ALTHOUGH HIS NAME IS ON A DOWNTOWN Fort Myers street, few Southwest Florida residents likely know about Harvie Heitman. He was only 49 when he died of stomach cancer in 1922 but his impact on the city was profound.

Author T. M. Jacobs’ 2009 book “H. E. Heitman, An Early Entrepreneur of Fort Myers, Florida,” features a picture of very young Heitman from 1890, shortly after he arrived in town in 1888 at 16 from North Carolina. He looks like an earnest and serious young man, a fellow in a hurry to make his mark.

Before his death 32 years later, Heitman transformed downtown. He was the force behind the city’s first brick building, which was located at the corner of First and Jackson streets.

Heitman served on the city council from 1896 to 1920. But first and foremost he was a businessman who used brains and creativity to help develop the town. Not everything, of course, went as planned.

In October of 1896, for example, he received a shipment of 350 harmonicas, a development that the local weekly newspaper reported.

“Ye suffering Moses,” The Press reported. “What a medley of sounds there will be in Fort Myers Christmas day.”

Harvie Heitman was nearly always in tune when it came to business. He built the city’s first sidewalk and his business ventures included a bank, bakery and livery stable. The Earnhardt Building was another one of projects.

Heitman’s death was such big news in 1922 that one of the most famous men in the world was an honorary pallbearer at his funeral. That was Thomas Edison.


WHEN THE SANIBEL LIGHTHOUSE was first lit to guide mariners in 1884 it was a rare beacon of illumination in Florida, a sparsely populated peninsula.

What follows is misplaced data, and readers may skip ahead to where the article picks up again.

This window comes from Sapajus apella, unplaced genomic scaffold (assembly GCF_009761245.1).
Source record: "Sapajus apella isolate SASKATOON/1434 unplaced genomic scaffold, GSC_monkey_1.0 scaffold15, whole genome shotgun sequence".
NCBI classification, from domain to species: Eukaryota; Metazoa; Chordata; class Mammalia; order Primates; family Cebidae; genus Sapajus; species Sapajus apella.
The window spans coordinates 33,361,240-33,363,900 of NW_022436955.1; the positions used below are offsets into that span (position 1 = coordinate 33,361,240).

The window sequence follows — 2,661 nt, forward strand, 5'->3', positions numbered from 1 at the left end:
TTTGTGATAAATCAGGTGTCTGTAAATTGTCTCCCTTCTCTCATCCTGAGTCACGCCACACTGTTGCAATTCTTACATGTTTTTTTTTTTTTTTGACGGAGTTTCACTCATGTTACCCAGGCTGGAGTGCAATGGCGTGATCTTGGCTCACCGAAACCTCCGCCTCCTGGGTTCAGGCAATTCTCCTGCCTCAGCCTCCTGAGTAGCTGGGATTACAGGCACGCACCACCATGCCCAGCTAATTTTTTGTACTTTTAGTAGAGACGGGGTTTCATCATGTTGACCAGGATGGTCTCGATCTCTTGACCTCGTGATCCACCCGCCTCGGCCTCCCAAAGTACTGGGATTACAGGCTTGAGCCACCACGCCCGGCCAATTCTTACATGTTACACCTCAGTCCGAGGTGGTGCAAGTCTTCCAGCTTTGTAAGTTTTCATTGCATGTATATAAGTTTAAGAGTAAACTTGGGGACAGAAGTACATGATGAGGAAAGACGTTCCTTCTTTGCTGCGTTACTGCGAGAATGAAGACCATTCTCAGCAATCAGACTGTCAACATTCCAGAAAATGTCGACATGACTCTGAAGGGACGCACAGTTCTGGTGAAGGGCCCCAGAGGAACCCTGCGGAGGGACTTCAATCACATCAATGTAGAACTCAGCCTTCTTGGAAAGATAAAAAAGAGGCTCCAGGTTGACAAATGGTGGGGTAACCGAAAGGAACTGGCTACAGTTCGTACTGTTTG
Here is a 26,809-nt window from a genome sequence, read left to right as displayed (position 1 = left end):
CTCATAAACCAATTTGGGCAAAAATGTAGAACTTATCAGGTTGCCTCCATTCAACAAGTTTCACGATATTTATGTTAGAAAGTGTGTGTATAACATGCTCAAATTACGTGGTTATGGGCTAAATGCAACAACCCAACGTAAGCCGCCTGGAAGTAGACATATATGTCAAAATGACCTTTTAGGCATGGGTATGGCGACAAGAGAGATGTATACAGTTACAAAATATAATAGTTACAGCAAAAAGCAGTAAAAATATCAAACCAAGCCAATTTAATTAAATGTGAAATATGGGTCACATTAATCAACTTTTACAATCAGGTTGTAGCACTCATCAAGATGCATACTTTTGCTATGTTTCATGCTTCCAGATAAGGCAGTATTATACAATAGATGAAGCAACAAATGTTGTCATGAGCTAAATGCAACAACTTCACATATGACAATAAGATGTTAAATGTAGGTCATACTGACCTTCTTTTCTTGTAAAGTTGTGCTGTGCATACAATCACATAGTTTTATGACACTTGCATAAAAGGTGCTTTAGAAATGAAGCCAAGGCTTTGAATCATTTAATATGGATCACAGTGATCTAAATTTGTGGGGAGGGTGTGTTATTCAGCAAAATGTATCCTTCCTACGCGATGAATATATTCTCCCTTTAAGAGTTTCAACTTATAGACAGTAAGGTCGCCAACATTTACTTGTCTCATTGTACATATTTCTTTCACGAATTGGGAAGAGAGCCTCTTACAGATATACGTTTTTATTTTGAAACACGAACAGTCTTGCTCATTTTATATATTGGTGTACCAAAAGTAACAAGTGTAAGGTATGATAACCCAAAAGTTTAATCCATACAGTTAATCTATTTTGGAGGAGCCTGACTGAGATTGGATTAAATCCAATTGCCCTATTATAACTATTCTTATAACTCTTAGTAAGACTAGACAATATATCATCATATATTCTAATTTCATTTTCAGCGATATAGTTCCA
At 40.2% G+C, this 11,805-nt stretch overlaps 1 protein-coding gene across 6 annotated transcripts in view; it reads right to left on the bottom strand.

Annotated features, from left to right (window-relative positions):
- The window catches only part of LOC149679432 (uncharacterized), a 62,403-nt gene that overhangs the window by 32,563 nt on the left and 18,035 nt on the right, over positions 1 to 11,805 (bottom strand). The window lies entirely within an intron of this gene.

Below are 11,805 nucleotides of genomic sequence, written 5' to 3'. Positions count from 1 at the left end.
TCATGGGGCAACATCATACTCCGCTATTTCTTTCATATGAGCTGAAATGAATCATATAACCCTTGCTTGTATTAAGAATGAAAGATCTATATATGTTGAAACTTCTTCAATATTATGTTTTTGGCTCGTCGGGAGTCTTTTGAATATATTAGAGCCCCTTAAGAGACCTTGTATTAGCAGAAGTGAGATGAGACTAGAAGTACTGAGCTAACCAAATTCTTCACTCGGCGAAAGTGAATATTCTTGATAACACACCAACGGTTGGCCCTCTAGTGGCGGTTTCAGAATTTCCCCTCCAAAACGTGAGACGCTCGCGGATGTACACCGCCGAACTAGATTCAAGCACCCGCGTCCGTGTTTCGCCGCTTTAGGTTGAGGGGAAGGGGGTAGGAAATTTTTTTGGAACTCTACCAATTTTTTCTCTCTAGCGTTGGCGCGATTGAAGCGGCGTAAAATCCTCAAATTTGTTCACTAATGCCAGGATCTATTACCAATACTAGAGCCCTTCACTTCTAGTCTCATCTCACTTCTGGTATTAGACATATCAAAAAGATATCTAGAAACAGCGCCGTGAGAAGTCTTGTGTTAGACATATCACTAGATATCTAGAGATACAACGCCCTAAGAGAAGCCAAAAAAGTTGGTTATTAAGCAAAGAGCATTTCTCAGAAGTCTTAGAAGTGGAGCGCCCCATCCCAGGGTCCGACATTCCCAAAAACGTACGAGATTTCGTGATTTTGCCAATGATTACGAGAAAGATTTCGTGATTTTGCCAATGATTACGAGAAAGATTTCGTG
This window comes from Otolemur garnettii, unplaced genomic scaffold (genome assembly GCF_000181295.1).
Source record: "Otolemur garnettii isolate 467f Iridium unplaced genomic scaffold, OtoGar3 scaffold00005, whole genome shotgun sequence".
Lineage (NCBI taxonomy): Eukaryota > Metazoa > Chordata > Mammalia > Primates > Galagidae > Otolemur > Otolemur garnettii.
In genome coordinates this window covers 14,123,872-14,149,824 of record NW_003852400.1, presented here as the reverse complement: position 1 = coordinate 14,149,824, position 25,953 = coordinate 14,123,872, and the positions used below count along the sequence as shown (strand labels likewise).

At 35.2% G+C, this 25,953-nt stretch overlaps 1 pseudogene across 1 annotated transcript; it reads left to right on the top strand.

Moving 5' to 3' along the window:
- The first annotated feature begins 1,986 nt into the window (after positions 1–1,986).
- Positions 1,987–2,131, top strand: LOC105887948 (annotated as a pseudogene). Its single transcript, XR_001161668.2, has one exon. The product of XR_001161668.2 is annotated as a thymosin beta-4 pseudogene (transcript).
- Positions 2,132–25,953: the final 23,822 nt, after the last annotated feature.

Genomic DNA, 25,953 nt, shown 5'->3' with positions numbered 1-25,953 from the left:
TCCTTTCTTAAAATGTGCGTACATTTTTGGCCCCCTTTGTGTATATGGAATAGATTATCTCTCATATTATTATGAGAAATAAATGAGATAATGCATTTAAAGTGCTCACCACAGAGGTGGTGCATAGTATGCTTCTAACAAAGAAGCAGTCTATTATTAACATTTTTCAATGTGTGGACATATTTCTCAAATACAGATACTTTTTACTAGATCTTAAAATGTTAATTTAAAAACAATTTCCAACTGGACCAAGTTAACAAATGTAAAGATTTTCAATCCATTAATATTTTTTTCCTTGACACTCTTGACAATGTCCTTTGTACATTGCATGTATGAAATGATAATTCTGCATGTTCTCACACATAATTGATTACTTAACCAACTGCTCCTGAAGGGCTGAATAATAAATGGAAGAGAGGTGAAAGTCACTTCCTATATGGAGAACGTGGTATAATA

The state’s population only four years earlier in 1880 was 269,493 and the nearest community of any size, Fort Myers, had little more than 300 people at the time.

Now, the lighthouse is likely viewed by most as little more than a scenic and historic relic, something beachgoers can gape at when they’re not bent over looking for seashells or gazing out at the water hoping to see dolphins breaching waves.

The lighthouse began its life as a vital navigational tool.

Dr. Ella Piper with children. 
COURTESY PHOTO Dr. Ella Piper with children. COURTESY PHOTO Historian Prudy Taylor Board pointed out in a 1991 booklet on the lighthouse that Sanibel settlers petitioned the federal government for a lighthouse in 1833. That’s 12 years before Florida became a state and 51 years before the lighthouse became a reality.


SHE CAME TO FORT MYERS AS A VERY intelligent young black woman in 1915 or 1916. Historical accounts offer different years. But this much is certain: It was a time before women could vote and long before the Civil Rights movement took root.

Her name was then Ella M. Jones. In 1925 she married a man named Frank S. Piper. It is as Ella Piper that she is now known, 63 years after her death in 1954. What she accomplished between the mid-1910s and 1954 is remarkable, especially for a black woman in the Deep South.

She was what was then known as the chiropodist, or foot doctor. But she was so much more. Piper was a businesswoman who owned a hair-styling salon called the Fort Myers Beauty Salon and a soda pop bottling company. She was also an activist for civil rights, a social worker and a philanthropist.